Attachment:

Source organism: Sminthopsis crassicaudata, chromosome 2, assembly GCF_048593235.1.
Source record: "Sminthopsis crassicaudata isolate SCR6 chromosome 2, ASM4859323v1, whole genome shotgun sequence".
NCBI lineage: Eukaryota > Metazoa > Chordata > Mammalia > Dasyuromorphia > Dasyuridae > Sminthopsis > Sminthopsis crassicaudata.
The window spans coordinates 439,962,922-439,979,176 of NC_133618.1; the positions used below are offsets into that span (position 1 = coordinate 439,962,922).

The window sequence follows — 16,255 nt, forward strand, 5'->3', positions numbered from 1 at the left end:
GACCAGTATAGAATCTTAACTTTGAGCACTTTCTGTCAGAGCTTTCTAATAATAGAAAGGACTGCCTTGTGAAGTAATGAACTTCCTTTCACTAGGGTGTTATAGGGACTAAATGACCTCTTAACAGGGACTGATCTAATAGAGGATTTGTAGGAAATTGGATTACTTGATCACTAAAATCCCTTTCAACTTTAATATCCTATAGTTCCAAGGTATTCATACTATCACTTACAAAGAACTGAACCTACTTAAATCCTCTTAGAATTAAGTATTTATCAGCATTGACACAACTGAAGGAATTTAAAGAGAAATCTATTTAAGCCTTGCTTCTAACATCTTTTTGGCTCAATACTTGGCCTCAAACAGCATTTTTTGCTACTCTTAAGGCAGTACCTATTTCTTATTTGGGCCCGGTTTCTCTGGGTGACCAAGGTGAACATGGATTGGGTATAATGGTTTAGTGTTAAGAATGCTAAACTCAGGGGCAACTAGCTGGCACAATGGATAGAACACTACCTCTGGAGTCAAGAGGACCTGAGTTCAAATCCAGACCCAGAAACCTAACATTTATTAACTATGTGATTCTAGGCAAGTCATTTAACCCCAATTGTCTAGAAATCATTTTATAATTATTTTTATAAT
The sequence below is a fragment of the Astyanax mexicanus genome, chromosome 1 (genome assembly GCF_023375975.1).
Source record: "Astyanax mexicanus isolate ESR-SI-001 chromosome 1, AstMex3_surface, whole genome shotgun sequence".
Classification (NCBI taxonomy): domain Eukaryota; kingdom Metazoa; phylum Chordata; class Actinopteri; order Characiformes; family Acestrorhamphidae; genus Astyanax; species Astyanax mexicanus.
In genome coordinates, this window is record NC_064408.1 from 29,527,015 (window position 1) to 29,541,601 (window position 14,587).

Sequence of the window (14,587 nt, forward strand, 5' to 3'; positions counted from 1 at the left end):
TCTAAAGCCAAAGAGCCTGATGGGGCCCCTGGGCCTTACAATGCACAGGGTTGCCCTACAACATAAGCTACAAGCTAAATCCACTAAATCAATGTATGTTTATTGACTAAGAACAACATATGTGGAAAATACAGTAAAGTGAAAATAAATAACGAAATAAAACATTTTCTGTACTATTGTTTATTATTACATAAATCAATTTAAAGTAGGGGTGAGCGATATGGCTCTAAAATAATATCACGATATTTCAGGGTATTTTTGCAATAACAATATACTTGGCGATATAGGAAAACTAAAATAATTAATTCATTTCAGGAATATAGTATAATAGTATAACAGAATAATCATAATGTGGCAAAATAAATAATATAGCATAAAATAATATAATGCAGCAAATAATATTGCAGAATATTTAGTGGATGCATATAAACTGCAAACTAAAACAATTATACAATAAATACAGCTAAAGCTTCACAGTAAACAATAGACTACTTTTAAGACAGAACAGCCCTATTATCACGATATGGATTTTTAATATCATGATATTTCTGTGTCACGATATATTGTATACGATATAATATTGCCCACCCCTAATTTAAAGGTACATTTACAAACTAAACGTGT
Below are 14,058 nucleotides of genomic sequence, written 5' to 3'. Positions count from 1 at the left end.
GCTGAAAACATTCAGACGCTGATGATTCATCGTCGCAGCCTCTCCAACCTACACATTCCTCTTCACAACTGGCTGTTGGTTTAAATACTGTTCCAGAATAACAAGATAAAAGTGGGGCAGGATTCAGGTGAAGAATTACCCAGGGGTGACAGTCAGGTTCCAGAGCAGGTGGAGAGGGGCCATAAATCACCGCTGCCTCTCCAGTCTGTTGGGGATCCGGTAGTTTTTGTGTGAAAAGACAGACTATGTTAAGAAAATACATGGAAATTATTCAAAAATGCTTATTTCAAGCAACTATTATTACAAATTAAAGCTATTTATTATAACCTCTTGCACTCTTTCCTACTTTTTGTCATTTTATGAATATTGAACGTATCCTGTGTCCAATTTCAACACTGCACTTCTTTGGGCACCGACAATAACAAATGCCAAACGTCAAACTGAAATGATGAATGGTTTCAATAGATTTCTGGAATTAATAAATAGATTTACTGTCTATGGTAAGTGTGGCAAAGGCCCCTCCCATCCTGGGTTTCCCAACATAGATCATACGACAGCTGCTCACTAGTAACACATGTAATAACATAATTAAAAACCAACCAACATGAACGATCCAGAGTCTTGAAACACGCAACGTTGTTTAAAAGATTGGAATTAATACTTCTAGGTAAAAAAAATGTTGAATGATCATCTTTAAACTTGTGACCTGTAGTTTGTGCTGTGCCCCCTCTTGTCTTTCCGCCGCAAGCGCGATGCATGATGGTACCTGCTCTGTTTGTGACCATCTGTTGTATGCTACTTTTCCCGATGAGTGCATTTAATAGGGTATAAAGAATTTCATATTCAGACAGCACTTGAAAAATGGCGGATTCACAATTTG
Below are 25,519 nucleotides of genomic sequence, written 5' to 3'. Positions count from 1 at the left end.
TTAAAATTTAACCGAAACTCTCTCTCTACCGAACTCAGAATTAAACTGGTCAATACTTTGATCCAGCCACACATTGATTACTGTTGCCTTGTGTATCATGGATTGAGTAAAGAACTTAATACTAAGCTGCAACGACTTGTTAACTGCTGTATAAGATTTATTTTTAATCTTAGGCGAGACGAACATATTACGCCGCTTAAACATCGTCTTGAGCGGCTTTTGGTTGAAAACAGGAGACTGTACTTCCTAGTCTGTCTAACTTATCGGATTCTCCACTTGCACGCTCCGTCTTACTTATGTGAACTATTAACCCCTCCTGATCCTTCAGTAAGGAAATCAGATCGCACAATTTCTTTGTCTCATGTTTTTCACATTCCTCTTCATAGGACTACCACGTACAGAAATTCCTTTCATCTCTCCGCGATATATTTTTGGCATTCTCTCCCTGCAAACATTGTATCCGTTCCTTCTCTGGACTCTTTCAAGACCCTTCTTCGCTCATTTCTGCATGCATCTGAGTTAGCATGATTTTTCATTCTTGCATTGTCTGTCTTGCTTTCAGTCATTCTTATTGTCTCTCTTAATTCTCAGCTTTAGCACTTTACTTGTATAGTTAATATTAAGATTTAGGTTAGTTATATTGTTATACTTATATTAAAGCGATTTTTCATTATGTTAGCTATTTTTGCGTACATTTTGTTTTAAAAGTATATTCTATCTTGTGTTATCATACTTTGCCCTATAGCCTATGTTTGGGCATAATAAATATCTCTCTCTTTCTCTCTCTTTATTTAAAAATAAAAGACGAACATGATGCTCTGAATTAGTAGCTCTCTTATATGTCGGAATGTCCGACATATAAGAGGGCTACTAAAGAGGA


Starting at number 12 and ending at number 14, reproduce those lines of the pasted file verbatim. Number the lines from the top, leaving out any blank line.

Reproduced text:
TCTAAAGCCAAAGAGCCTGATGGGGCCCCTGGGCCTTACAATGCACAGGGTTGCCCTACAACATAAGCTACAAGCTAAATCCACTAAATCAATGTATGTTTATTGACTAAGAACAACATATGTGGAAAATACAGTAAAGTGAAAATAAATAACGAAATAAAACATTTTCTGTACTATTGTTTATTATTACATAAATCAATTTAAAGTAGGGGTGAGCGATATGGCTCTAAAATAATATCACGATATTTCAGGGTATTTTTGCAATAACAATATACTTGGCGATATAGGAAAACTAAAATAATTAATTCATTTCAGGAATATAGTATAATAGTATAACAGAATAATCATAATGTGGCAAAATAAATAATATAGCATAAAATAATATAATGCAGCAAATAATATTGCAGAATATTTAGTGGATGCATATAAACTGCAAACTAAAACAATTATACAATAAATACAGCTAAAGCTTCACAGTAAACAATAGACTACTTTTAAGACAGAACAGCCCTATTATCACGATATGGATTTTTAATATCATGATATTTCTGTGTCACGATATATTGTATACGATATAATATTGCCCACCCCTAATTTAAAGGTACATTTACAAACTAAACGTGT
Below are 14,058 nucleotides of genomic sequence, written 5' to 3'. Positions count from 1 at the left end.
GCTGAAAACATTCAGACGCTGATGATTCATCGTCGCAGCCTCTCCAACCTACACATTCCTCTTCACAACTGGCTGTTGGTTTAAATACTGTTCCAGAATAACAAGATAAAAGTGGGGCAGGATTCAGGTGAAGAATTACCCAGGGGTGACAGTCAGGTTCCAGAGCAGGTGGAGAGGGGCCATAAATCACCGCTGCCTCTCCAGTCTGTTGGGGATCCGGTAGTTTTTGTGTGAAAAGACAGACTATGTTAAGAAAATACATGGAAATTATTCAAAAATGCTTATTTCAAGCAACTATTATTACAAATTAAAGCTATTTATTATAACCTCTTGCACTCTTTCCTACTTTTTGTCATTTTATGAATATTGAACGTATCCTGTGTCCAATTTCAACACTGCACTTCTTTGGGCACCGACAATAACAAATGCCAAACGTCAAACTGAAATGATGAATGGTTTCAATAGATTTCTGGAATTAATAAATAGATTTACTGTCTATGGTAAGTGTGGCAAAGGCCCCTCCCATCCTGGGTTTCCCAACATAGATCATACGACAGCTGCTCACTAGTAACACATGTAATAACATAATTAAAAACCAACCAACATGAACGATCCAGAGTCTTGAAACACGCAACGTTGTTTAAAAGATTGGAATTAATACTTCTAGGTAAAAAAAATGTTGAATGATCATCTTTAAACTTGTGACCTGTAGTTTGTGCTGTGCCCCCTCTTGTCTTTCCGCCGCAAGCGCGATGCATGATGGTACCTGCTCTGTTTGTGACCATCTGTTGTATGCTACTTTTCCCGATGAGTGCATTTAATAGGGTATAAAGAATTTCATATTCAGACAGCACTTGAAAAATGGCGGATTCACAATTTG